Timur Brachkow

Using Sublime Text as IDE

Sublime Text

I have been using Sublime Text as my primary IDE for all my development needs for more than 2 years now.


If it is so good why do so many people prefer VS Code / WebStorm?

Because Sublime Text is a text editor, not an IDE.

Sublime Text comes from the time when you could build your cool website from any text editor (like NotePad), but time has changed since then. Some modern technologies, like TypeScript, are hard to use without IDE features.

With time VSCode which started as a text editor incorporated all important IDE features (at the cost of becoming a performance blackhole and battery killer).

But Sublime Text chose another way — it remained as a text editor that users could tailor to their needs. Unlike Vim or Emacs Sublime Text isn’t a cult, so tweaking settings is not considered cool by anyone. Because of this, most people don’t even think about Sublime Text as an option.

But Sublime Text is an option.

In the following guide, I will tell you how to turn Sublime Text into a modern IDE — with LSP, linting, and even Copilot, while retaining the same performance and energy efficiency. And unlike Vim, it won’t take forever.

Before we start

Bringing IDE features with LSP

To bring IDE-like features to your text editor you need to use LSP.

You will need to add support for languages you need separately. Here is the list of languages with installation instructions.

Apart of autocomplete and type features. LSP also brings you a lot of other IDE features like code actions, go to definition, find all references, rename symbol, etc. You can find them in right click menu.

Annoying window with errors can be disabled by adding "log_server": false to LSP settings.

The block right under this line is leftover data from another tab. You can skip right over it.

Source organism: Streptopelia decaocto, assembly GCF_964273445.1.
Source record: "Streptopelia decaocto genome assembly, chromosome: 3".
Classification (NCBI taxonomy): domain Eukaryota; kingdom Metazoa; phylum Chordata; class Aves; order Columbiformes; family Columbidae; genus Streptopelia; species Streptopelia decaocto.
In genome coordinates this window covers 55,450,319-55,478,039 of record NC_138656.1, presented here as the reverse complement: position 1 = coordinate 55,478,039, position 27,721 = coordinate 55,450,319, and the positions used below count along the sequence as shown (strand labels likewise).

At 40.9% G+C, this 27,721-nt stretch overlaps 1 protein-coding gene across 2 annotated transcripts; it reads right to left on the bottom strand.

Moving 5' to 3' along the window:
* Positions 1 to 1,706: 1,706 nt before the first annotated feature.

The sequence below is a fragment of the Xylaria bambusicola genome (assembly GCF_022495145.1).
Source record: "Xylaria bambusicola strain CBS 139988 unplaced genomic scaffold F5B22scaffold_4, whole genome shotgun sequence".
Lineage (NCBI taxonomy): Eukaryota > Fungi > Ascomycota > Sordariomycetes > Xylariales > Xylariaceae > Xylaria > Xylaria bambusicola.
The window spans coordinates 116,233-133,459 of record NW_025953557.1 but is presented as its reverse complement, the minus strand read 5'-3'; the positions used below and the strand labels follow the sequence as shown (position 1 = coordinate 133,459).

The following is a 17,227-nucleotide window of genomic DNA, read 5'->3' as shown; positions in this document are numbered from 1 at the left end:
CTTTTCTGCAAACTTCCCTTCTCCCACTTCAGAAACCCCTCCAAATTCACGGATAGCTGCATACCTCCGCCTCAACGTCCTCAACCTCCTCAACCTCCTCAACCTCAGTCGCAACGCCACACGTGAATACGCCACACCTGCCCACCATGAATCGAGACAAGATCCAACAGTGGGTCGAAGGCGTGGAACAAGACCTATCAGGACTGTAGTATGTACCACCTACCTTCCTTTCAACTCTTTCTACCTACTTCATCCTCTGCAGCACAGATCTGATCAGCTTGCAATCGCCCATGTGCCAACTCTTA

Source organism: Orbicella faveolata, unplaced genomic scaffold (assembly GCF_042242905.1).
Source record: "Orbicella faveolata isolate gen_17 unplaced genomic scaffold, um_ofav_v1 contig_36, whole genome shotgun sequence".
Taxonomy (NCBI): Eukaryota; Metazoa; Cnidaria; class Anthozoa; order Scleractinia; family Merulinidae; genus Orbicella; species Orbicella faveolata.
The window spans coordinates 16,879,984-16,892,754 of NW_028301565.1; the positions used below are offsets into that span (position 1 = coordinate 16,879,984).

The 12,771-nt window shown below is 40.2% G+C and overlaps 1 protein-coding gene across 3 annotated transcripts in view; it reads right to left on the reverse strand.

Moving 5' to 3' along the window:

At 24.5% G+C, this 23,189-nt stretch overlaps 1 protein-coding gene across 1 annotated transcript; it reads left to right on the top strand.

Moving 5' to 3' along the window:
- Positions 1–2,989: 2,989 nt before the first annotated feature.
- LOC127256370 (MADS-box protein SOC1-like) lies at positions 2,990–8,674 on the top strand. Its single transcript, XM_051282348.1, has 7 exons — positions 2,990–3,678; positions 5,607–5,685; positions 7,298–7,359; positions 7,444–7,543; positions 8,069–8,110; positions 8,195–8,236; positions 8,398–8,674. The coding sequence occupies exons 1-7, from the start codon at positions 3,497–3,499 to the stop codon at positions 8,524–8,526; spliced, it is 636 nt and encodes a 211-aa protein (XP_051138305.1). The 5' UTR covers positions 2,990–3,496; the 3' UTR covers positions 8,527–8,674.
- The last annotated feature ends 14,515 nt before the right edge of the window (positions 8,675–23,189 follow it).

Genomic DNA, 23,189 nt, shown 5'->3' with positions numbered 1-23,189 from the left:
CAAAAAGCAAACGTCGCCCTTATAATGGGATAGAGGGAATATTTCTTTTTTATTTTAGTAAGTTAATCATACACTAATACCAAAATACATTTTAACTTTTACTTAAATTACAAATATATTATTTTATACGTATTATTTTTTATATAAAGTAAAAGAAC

All linting works via SublimeLinter plugin. By itself it does nothing — you need to add plugins for linters to use. Just search their names in package control like SublimeLinter-eslint.

For prettier that runs on save use jsPrettier. To enable add auto_format_on_save: true to jsPrettier Preferences.

Other plugins you will need


Sublime Text shows inline diffs but has no integrated Git GUI. I recommend using Sublime Merge for that. You will be also able to access it’s features via Sublime Text’s right-click menu.

Integrated Terminal

Sublime Text has no integrated terminal — you should use a dedicated terminal app for that. If you can’t live without an integrated terminal, you can use Terminus.

GitHub Copilot

There is an LSP for Copilot that allows you to use AI autocomplete and code suggestions.

Painless Vim

To use Vim (or fight Vim FOMO) you can use Vintage Mode that ships with the editor. It has a lot of Vim stuff included.

I especially like that with Vintage Mode enabled your initial editing mode is still INSERT MODE, so if you are not in the mood for Vim you will be not annoyed by pressing i each time you open the editor.